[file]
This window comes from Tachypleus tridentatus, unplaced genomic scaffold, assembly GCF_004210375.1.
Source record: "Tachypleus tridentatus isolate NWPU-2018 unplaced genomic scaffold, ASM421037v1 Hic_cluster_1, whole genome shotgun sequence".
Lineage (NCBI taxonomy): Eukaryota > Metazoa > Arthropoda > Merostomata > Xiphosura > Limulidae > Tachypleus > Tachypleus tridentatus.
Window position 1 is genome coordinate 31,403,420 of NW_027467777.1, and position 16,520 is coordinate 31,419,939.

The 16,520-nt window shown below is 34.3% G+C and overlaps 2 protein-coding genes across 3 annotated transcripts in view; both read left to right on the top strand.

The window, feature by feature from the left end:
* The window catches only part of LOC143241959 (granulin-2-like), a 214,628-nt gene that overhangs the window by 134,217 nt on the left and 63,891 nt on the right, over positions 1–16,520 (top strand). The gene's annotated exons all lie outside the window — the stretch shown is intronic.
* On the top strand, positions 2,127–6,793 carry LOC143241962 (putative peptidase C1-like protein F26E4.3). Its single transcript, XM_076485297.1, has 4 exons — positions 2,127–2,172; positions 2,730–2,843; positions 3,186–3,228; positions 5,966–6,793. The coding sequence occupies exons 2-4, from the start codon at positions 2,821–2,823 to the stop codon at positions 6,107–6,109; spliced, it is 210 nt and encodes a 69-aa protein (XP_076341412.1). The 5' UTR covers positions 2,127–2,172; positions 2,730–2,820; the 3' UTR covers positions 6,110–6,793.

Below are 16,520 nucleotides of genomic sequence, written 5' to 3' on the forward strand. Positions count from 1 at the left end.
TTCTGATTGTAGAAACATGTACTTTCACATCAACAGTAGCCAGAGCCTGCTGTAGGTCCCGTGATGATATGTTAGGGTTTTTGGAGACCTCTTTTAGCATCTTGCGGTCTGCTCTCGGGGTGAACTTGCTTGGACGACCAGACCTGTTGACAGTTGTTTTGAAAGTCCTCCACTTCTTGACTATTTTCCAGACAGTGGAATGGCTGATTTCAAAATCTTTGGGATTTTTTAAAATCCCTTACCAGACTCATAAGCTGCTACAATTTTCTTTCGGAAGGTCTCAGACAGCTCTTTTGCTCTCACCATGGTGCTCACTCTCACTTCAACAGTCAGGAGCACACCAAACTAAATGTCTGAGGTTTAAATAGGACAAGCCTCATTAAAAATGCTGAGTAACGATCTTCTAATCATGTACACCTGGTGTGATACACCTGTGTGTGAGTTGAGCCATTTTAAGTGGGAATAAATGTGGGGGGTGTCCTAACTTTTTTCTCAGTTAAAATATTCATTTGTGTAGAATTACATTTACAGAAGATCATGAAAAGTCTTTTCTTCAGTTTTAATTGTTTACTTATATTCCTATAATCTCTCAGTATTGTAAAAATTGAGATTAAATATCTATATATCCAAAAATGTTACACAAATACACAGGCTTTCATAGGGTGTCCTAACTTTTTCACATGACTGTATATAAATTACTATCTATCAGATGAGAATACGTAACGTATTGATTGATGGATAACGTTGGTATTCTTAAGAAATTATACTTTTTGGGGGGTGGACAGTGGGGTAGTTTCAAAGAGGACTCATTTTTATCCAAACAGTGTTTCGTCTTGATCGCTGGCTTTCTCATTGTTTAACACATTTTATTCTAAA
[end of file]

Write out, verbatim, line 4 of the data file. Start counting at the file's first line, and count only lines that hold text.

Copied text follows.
Window position 1 is genome coordinate 31,403,420 of NW_027467777.1, and position 16,520 is coordinate 31,419,939.